It hurts. Constant, like a bad tooth, but familiar. Occasionally that bad tooth turns into a screaming nerve ending...but usually everything returns to general malaise...particularly if I do a little yoga every day.
And then...yesterday my MD suggested that I investigate breast reduction surgery to alleviate the pain.
I have had big boobs since puberty: 34DD until I had children. Post-children: 34FF - circus/porn-sized.
But even though they are big, boobs didn't give me scoliosis. However, they could have contributed to how my back deals with gravity. I'll always have a curvy spine, but possibly something as simple (ha!) as surgery could change how my back FEELS. Forever!
We'll see. I'm freaked out, but also hopeful that I may NOT be living with constant back pain.
It’s been 6 months since my adopted dad died. And I haven’t been able to write much about him, not just since he died, but for many years before he contracted Parkinson’s. Some of that is a combination of grief and estrangement, and some of that is guilt for the many ways I was never the child he wanted me to be, and some of that is that he is and has been a very tough person to do justice to.
My father was a good person.
That just doesn’t give those words enough resonance, so let me say it in a different way: my father was a Good Person.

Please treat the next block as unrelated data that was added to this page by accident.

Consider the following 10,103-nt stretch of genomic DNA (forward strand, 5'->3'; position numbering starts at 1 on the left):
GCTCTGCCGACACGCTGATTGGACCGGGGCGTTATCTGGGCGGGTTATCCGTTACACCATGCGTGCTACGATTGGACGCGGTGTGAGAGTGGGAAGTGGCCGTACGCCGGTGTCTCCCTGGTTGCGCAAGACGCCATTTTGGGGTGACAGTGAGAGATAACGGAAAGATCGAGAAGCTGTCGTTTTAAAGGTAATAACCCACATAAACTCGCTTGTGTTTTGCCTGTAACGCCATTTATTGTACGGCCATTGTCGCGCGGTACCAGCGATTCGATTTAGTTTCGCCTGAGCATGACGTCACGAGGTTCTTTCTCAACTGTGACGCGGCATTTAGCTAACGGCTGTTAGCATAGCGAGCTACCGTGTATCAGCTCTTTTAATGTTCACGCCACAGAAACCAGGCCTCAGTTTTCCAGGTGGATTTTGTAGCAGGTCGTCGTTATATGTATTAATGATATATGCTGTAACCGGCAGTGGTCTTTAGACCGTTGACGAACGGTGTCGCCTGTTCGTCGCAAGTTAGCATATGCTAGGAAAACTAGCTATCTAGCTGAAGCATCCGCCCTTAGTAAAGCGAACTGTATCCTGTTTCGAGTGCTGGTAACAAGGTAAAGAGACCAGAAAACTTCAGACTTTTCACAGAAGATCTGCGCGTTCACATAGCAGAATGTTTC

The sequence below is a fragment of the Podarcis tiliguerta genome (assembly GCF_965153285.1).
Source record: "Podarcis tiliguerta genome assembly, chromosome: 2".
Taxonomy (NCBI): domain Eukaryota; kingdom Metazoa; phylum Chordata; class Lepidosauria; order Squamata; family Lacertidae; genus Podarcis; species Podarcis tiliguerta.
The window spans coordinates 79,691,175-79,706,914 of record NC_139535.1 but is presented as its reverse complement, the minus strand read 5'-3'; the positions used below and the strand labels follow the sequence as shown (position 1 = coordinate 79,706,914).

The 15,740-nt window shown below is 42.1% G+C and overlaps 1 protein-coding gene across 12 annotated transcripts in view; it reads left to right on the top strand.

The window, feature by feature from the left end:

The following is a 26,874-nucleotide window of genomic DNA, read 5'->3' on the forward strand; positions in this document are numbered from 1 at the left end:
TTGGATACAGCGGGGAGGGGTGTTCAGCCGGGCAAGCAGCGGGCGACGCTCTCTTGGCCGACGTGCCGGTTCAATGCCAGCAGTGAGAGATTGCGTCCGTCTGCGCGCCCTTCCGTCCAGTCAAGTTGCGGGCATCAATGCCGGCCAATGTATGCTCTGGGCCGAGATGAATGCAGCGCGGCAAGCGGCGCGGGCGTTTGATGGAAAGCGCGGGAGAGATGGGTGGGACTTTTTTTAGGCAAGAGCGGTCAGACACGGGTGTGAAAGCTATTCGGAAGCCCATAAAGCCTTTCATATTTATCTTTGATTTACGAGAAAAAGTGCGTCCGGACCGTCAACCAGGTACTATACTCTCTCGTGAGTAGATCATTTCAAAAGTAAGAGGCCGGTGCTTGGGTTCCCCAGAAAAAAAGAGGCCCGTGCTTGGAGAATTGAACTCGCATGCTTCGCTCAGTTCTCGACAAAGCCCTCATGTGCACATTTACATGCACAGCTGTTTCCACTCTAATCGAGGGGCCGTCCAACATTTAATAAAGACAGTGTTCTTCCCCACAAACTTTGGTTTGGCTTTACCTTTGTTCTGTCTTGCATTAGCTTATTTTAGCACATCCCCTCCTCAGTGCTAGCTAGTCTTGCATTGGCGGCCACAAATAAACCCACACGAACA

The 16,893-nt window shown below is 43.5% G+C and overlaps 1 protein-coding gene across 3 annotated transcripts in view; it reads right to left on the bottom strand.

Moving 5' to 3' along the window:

And because he was so busy being so very, very good, in a way I never knew enough about him as a person, other than that if there was something on behalf of others that needed doing, my father was going to be there with his hands outstretched. It’s hard to explain how relentlessly flawless he seemed.
Dad was very religious. Our days started with scripture study and ended with prayer, and our weeks were often spent studying and volunteering for church service. Among other church roles, dad spent 5 years of my puberty/teens as a Mormon bishop, which in adapted terminology is like being the minister or pastor. Mormons don’t have a theological education or ministerial training program, per se, although some of the weekly 3-hour church sessions include priesthood leadership classes for men. Being a bishop is, therefore and like all church roles, a lay-person’s calling. However, I’ve never known anybody better suited to that job: if someone needed a bed to sleep in while their marriage fell apart, they spent a night or five in our basement. If there was a flood, if somebody’s car broke down, if someone was ill, my father was there, calm, and thoughtful, and listening, and infinitely helpful.
I’ve been thinking recently, both as a parent and as his child, about a disciplinary concept he used a lot, which was to remind us that whatever we did, good or bad, had resonance in the rest of our lives and the lives of everyone to whom we were connected. For me, this really stuck, and the results were not so great, as they fed my already strong sense of depression and outsider-ness. While I had probably a usual number of parent/child run-ins, this sense of resonance made me think that every infraction committed was permanently blackening the person I was becoming and infecting those around me. The voices that praised me (and there were enough of these) seemed nearly silent, while the voices that blamed me seemed very loud.